Yow fuels Maryland optimism

August 17, 1994|By Don Markus | Don Markus,Sun Staff Writer

COLLEGE PARK -- Bobby Nelligan, who has been around the University of Maryland athletic department for 15 years and now five athletic directors, summed up the feeling at Cole Field House yesterday.

"It's apparent to the coaches that we've got a high-octane leader," said Nelligan, the university's gymnastics coach.

That energy wasn't readily apparent as Debbie Yow settled in for her first official day of work as Maryland's athletic director, but those who work here expect it won't be long before it takes hold.

Although Yow's appointment Monday was accompanied by a sense of surprise, her reputation as a women's basketball coach, a fund-raiser and most recently as athletic director at Saint Louis University paints a multidimensional picture of success.

"I'm glad to see that they picked somebody that has strong experience in fund-raising, as well as having the background as a coach," said women's basketball coach Chris Weller, who knew Yow slightly through her sister, North Carolina State women's basketball coach Kay Yow. "She's been extremely successful. She has all the attributes we need."

Said football coach Mark Duffner: "I think it's a very positive step. She's a proven leader. She's been very successful as a coach at the highest level that she could be -- at the University of Kentucky -- and she's been around a high-powered Division I football program as a fund-raiser at Florida. And she's shown tremendous leadership at Saint Louis. And I like her energy."

The biggest obstacle, according to many familiar with both the department and its fund-raising operation, will be in the way Yow, the first female athletic director at both Maryland and in the Atlantic Coast Conference, will be accepted by an almost all-male constituency.

But Suzanne Tyler, who will continue to serve as the department's senior associate director, says she doesn't believe it will be much of a problem, if at all.

"Certain things have been run by a woman before," said Tyler, who held the position of acting athletic director between the departure of Lew Perkins in the spring of 1990 and the arrival of Andy Geiger a few months later. "It's not that alien an idea to a lot of people anymore."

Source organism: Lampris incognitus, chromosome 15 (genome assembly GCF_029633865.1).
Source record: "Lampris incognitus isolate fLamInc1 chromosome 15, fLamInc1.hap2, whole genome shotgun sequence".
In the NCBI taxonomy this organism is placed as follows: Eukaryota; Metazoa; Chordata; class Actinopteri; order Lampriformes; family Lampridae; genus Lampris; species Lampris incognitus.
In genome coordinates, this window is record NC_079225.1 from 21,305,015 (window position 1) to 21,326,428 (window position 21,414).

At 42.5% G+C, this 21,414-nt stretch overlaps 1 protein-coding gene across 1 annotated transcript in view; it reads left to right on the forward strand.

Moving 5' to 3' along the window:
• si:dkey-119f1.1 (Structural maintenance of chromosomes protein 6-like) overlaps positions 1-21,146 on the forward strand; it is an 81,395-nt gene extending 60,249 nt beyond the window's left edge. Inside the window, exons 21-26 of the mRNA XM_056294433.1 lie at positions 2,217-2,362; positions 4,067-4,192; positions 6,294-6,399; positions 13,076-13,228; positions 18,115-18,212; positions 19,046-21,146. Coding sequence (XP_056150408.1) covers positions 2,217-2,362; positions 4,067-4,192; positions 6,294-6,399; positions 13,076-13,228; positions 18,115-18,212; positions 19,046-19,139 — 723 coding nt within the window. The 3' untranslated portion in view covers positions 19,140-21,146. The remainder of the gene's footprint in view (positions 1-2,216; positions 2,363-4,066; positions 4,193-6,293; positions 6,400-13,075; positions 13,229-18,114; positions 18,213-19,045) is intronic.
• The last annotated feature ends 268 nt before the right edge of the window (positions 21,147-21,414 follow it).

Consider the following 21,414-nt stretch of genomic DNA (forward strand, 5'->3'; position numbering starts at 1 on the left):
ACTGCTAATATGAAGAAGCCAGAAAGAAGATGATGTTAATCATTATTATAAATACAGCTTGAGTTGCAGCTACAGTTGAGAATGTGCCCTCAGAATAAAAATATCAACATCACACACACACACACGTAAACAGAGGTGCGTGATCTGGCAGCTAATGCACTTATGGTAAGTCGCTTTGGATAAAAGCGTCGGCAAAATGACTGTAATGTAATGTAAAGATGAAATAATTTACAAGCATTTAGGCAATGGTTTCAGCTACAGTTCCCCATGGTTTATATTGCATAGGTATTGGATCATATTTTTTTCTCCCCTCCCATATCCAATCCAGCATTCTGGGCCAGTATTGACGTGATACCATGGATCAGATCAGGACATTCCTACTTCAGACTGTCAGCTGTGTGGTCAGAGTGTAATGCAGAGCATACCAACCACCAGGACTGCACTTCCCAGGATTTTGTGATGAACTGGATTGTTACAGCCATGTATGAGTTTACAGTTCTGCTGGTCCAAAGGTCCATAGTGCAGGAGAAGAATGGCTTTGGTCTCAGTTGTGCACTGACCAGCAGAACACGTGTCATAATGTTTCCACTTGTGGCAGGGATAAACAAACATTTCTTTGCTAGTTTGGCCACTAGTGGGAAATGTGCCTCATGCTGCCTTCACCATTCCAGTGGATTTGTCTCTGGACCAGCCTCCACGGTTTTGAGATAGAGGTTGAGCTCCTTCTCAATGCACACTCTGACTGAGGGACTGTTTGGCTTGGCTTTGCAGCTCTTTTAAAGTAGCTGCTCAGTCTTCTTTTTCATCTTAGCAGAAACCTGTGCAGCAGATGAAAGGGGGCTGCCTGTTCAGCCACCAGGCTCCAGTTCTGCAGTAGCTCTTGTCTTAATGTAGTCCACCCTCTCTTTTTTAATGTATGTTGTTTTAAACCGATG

Tyler doesn't expect any problems working with Yow even though she had interest in the job, and many felt she was qualified for it. Nor does she think having two women run a high-profile Division I athletic program will be that different than having two men, despite the fact that Maryland is breaking ground in this area.

In fact, from an internal point of view, it might be better than to have a man and a woman.

"We used to joke when Andy was here that some people would play Mom against Dad, like kids do with their parents," said Tyler. "I guess you can't do that anymore."

Greg Manning, the former men's basketball star who now runs the university's M Club for former scholarship athletes, said that he didn't receive many calls yesterday about Yow. Of the club's 4,000 members, only about 800 are women.

"This could certainly help to stimulate more interest among former women athletes," said Manning. "But then allegiances to the university should not be predicated on whether we have a male athletic director or a female athletic director."

Said Tyler: "I think she's going to win everyone over. It might be that she'll have to work a little harder, but from what I've heard, she will."

Basketball coach Gary Williams said that he was impressed with Yow's track record as a fund-raiser, which is something Maryland needs to help the athletic department erase its $6 million deficit. And her background makes Williams feel immediately comfortable.

"It can be a positive because you can talk to her about a problem and she can understand it," he said.

The concern that Maryland is in for another short-term athletic director was allayed at Yow's first meeting with her coaches. At least Nelligan was relieved to hear what his new boss had to say.

"She has every intention of seeing this through," Nelligan said. "I'm sure everyone does when they first take the job, but she made a point to say that."

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